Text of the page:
In the decade since 2008, higher education in most states has faced massive budget cuts, leaving students and families to cover the costs that used to be shared across society. In Louisiana, this increase amounted to a 106.9% rise in tuition over the 10 year period from 2008 to 2018—$4,810 per student at the state’s four-year public universities. A new report by Michael Mitchell, Michael Leachman, and Matt Saenz of the Center on Budget and Policy Priorities explains why this matters:
Rising tuition threatens affordability and access, leaving many students and their families – including those whose annual wages have stagnated or fallen over recent decades – either saddled with onerous debt or unable to afford college altogether. This is especially true for students of color (who have historically faced large barriers to attending college), low-income students, and students from non-traditional backgrounds.
In recent years, Louisiana has stabilized state funding for the state’s colleges and universities, but reinvestment is vital. The Board of Regents’ recent budget request of $156 million provides a path forward. Melinda Deslatte of the Associated Press has more:
In August, the Board of Regents unanimously approved a rewritten master plan, striving for six in 10 working-age adults to hold a college degree or other employment credential beyond a high school diploma by 2030. Fewer than half of Louisiana’s adults aged 25 to 64 currently have achieved that benchmark. To reach that goal, the master plan seeks to improve educational attainment for black students and get more adults back into the classroom to learn new skills.
Utah’s dangerous Medicaid experiment
Utah has joined several other states in trying to limit access to healthcare for those who can least afford it. A recent waiver approved by the federal government allows the state to shut off enrollment “should projected costs for the group exceed annual state appropriations.” This counterproductive policy will actually increase the state’s healthcare costs through a lower federal match rate, and also could discourage people from changing jobs or adding work hours for fear of losing coverage. Cindy Mann, writing for The Commonwealth Fund, explains:
Enrollment caps are often described as setting up “first-come, first-served” coverage, but the reality is more complicated. People enrolled in Medicaid may lose coverage during a year for many reasons — rising income because of a new job or overtime, a change in family circumstances, or not completing paperwork. Not infrequently, the situation changes again — the new job is temporary, the overtime pay ends, paperwork is completed. When that happens, under normal rules people would regain coverage, a phenomenon known as “churning.” But, if enrollment is closed, they cannot regain coverage.
Utah’s waiver should serve as a warning for Louisiana, where businessman Eddie Rispone has promised to “freeze” Medicaid expansion enrollment if elected governor. LBP Executive Director Jan Moller explains the potential harm of a freeze.
Health insurance rates rise
The cost of health insurance plans available in Louisiana on the healthcare.gov marketplace will go up 10% in 2020 in contrast to national trends. Kristen Mosbrucker of The Advocate explains the longer term trends and highlights a state investment that could help lower premiums:
Frank Opelka, Louisiana’s deputy commissioner for life, health and annuity, said one reason the state is bucking the national trend is that most states had an increase between 2018 and 2019 when Louisiana saw a 6.4% drop. Opelka also noted that some states adopted reinsurance programs targeted to reduce the individual market premiums; Louisiana did not. Legislation to establish a reinsurance program in Louisiana failed in 2018 after criticism from business owners that it would add another tax in the form of a fee businesses would pay toward a larger pool of money.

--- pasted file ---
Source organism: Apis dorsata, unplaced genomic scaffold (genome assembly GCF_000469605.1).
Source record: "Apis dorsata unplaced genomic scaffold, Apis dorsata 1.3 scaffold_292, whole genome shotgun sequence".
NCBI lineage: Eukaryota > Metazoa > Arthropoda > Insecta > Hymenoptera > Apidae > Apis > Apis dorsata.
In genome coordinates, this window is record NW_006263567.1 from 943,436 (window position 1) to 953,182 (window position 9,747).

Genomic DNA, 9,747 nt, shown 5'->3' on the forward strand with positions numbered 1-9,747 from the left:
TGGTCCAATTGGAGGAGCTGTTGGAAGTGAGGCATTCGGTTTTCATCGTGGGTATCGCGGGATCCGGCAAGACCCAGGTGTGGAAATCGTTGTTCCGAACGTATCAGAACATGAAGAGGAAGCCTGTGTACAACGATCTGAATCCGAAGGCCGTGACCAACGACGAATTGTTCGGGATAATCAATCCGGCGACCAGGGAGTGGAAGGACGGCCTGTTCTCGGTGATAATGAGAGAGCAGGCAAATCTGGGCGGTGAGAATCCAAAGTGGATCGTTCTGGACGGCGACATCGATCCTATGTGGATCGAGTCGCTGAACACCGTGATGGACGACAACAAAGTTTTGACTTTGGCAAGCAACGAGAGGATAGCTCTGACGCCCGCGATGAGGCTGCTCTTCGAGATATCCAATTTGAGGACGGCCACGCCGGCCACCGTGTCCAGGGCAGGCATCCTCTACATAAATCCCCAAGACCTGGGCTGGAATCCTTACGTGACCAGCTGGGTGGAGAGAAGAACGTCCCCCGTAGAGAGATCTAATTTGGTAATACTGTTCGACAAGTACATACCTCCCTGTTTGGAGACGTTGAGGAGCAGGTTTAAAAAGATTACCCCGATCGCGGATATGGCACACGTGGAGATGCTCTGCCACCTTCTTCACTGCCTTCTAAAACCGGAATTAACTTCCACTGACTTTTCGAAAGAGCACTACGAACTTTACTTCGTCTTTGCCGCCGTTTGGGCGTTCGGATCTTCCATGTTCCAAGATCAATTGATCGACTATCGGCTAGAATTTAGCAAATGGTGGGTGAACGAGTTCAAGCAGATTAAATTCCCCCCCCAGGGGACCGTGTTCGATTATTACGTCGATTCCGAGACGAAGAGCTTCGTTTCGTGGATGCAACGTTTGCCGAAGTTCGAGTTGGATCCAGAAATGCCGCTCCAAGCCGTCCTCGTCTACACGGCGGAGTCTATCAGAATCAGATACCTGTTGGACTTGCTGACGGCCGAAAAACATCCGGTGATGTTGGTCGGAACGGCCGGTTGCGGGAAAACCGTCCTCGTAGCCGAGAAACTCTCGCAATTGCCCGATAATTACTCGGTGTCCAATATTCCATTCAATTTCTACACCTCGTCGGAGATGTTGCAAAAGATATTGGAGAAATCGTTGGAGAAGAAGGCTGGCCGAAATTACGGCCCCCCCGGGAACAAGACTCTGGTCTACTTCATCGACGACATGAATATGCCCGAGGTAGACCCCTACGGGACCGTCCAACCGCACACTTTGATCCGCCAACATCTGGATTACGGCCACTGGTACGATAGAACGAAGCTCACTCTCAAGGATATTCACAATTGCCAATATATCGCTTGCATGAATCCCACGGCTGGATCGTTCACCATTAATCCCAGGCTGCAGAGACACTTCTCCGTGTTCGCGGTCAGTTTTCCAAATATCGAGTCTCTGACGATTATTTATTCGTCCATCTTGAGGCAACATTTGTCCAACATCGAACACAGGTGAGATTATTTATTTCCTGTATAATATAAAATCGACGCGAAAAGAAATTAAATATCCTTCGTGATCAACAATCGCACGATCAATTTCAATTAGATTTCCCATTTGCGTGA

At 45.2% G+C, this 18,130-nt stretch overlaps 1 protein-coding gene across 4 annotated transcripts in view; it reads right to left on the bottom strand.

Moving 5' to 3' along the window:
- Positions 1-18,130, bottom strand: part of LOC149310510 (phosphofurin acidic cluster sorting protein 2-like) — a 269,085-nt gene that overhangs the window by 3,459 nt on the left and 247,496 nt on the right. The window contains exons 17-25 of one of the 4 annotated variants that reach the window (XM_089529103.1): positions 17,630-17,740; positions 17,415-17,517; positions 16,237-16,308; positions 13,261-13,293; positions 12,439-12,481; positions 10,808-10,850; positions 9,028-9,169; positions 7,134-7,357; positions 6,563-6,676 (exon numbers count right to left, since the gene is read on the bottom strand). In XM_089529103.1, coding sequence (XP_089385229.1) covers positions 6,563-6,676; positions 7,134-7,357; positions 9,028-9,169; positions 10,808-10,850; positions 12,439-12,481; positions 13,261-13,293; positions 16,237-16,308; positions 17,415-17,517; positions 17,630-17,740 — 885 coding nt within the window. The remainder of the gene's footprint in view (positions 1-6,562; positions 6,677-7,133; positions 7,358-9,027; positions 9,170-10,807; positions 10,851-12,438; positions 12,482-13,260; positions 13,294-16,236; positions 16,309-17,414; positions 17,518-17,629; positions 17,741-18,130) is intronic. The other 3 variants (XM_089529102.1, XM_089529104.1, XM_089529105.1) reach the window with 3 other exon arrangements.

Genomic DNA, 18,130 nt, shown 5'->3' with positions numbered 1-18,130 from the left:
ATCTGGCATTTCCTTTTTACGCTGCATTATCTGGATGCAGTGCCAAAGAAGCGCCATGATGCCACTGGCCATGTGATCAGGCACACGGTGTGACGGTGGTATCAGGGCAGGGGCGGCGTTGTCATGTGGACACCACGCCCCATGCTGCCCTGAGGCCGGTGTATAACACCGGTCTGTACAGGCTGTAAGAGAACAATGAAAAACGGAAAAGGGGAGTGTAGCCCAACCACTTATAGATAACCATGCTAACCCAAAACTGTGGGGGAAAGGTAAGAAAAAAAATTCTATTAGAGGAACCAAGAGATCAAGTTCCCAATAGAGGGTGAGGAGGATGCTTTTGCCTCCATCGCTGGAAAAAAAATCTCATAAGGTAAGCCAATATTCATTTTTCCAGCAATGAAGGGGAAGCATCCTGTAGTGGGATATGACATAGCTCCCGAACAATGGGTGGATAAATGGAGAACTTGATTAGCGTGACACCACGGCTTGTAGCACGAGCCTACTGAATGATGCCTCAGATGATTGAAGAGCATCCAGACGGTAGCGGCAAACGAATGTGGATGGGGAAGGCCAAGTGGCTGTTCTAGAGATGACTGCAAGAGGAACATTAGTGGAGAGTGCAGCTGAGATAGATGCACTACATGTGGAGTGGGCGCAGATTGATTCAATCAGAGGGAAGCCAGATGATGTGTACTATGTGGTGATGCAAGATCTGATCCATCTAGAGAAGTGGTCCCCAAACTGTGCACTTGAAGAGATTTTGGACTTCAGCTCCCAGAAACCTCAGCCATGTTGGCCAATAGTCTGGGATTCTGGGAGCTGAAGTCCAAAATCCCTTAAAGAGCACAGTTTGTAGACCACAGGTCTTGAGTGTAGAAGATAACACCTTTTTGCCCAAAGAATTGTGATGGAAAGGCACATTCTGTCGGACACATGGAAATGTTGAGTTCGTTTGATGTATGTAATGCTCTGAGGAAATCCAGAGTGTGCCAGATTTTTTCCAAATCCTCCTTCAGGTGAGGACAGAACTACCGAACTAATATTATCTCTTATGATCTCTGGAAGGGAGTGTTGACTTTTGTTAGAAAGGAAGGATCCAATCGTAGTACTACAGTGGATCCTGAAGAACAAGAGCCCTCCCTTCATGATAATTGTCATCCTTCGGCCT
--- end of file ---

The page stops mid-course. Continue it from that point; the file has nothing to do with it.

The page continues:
Disparities in Baton Rouge public schools
A new report by the Urban League of Louisiana finds that the East Baton Rouge Parish School System systematically excludes economically disadvantaged students and students of color from rigorous, high-quality curricula and instruction and from environments that encourage learning. While Baton Rouge is home to some of the highest performing schools in the state, too many black and Latinx students and students with disabilities, from low-income families, and who speak English as a second language are excluded from the advantages those schools offer. Charles Lussier of The Advocate has the highlights:
Here are some of the gaps highlighted: Low rates of mastery in core academic subjects compared with more “advantaged” peers, particularly in third grade English, eighth grade math and in high school classes. Lower ACT scores compared with peers, which limits access to college and dual enrollment courses. Higher suspension rates and truancy. Lower graduation rates and higher dropout rates. Diplomas with fewer advanced courses and industry-recognized credentials.
The Census is hiring!
U.S. Census 2020 needs you. The decennial census is a crucial once-in-a-decade population count that helps determine how much federal money flows to Louisiana, and how communities will be represented at the local, state and federal level when political lines are redrawn. If you want to be part of ensuring a complete and accurate count – while earning a good wage – you can find out how to work for the U.S. Census Bureau here.
Number of the Day:
$6.6 billion– National reduction in state support for two- and four-year public colleges and universities from 2008 to 2018, after adjusting for inflation. (Source: Center on Budget and Policy Priorities)